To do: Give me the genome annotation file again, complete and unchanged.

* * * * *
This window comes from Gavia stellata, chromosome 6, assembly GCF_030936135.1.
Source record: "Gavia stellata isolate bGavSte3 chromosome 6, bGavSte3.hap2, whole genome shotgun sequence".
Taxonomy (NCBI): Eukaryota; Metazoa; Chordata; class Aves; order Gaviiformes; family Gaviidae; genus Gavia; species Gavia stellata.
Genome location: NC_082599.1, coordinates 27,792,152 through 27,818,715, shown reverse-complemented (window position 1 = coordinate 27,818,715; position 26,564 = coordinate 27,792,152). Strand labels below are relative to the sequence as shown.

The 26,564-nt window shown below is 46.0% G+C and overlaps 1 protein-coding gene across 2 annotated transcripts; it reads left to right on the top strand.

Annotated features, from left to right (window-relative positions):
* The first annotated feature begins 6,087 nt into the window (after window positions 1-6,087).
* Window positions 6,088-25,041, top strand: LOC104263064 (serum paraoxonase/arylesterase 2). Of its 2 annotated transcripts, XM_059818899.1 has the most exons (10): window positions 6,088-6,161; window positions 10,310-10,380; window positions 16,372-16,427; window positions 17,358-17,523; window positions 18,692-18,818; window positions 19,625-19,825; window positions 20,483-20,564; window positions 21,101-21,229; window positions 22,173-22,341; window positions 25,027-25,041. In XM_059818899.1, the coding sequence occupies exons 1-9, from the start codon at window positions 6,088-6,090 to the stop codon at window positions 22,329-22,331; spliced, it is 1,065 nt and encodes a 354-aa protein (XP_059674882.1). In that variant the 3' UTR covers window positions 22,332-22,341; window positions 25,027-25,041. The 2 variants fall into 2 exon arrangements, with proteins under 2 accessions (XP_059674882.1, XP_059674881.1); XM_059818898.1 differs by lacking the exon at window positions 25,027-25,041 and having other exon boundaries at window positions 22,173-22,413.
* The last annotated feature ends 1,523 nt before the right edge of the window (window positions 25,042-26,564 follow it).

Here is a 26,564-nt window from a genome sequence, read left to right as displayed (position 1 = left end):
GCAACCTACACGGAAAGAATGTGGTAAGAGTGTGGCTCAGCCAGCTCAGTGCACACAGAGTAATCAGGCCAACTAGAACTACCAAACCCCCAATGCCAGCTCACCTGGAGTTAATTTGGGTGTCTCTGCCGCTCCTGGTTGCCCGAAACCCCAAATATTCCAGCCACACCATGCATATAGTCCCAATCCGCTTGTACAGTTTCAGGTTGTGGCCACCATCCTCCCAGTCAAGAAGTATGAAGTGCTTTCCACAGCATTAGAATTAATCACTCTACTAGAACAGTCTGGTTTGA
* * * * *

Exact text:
This window comes from Gavia stellata, chromosome 6, assembly GCF_030936135.1.
Source record: "Gavia stellata isolate bGavSte3 chromosome 6, bGavSte3.hap2, whole genome shotgun sequence".
Taxonomy (NCBI): Eukaryota; Metazoa; Chordata; class Aves; order Gaviiformes; family Gaviidae; genus Gavia; species Gavia stellata.
Genome location: NC_082599.1, coordinates 27,792,152 through 27,818,715, shown reverse-complemented (window position 1 = coordinate 27,818,715; position 26,564 = coordinate 27,792,152). Strand labels below are relative to the sequence as shown.

The 26,564-nt window shown below is 46.0% G+C and overlaps 1 protein-coding gene across 2 annotated transcripts; it reads left to right on the top strand.

Annotated features, from left to right (window-relative positions):
* The first annotated feature begins 6,087 nt into the window (after window positions 1-6,087).
* Window positions 6,088-25,041, top strand: LOC104263064 (serum paraoxonase/arylesterase 2). Of its 2 annotated transcripts, XM_059818899.1 has the most exons (10): window positions 6,088-6,161; window positions 10,310-10,380; window positions 16,372-16,427; window positions 17,358-17,523; window positions 18,692-18,818; window positions 19,625-19,825; window positions 20,483-20,564; window positions 21,101-21,229; window positions 22,173-22,341; window positions 25,027-25,041. In XM_059818899.1, the coding sequence occupies exons 1-9, from the start codon at window positions 6,088-6,090 to the stop codon at window positions 22,329-22,331; spliced, it is 1,065 nt and encodes a 354-aa protein (XP_059674882.1). In that variant the 3' UTR covers window positions 22,332-22,341; window positions 25,027-25,041. The 2 variants fall into 2 exon arrangements, with proteins under 2 accessions (XP_059674882.1, XP_059674881.1); XM_059818898.1 differs by lacking the exon at window positions 25,027-25,041 and having other exon boundaries at window positions 22,173-22,413.
* The last annotated feature ends 1,523 nt before the right edge of the window (window positions 25,042-26,564 follow it).

Here is a 26,564-nt window from a genome sequence, read left to right as displayed (position 1 = left end):
GCAACCTACACGGAAAGAATGTGGTAAGAGTGTGGCTCAGCCAGCTCAGTGCACACAGAGTAATCAGGCCAACTAGAACTACCAAACCCCCAATGCCAGCTCACCTGGAGTTAATTTGGGTGTCTCTGCCGCTCCTGGTTGCCCGAAACCCCAAATATTCCAGCCACACCATGCATATAGTCCCAATCCGCTTGTACAGTTTCAGGTTGTGGCCACCATCCTCCCAGTCAAGAAGTATGAAGTGCTTTCCACAGCATTAGAATTAATCACTCTACTAGAACAGTCTGGTTTGA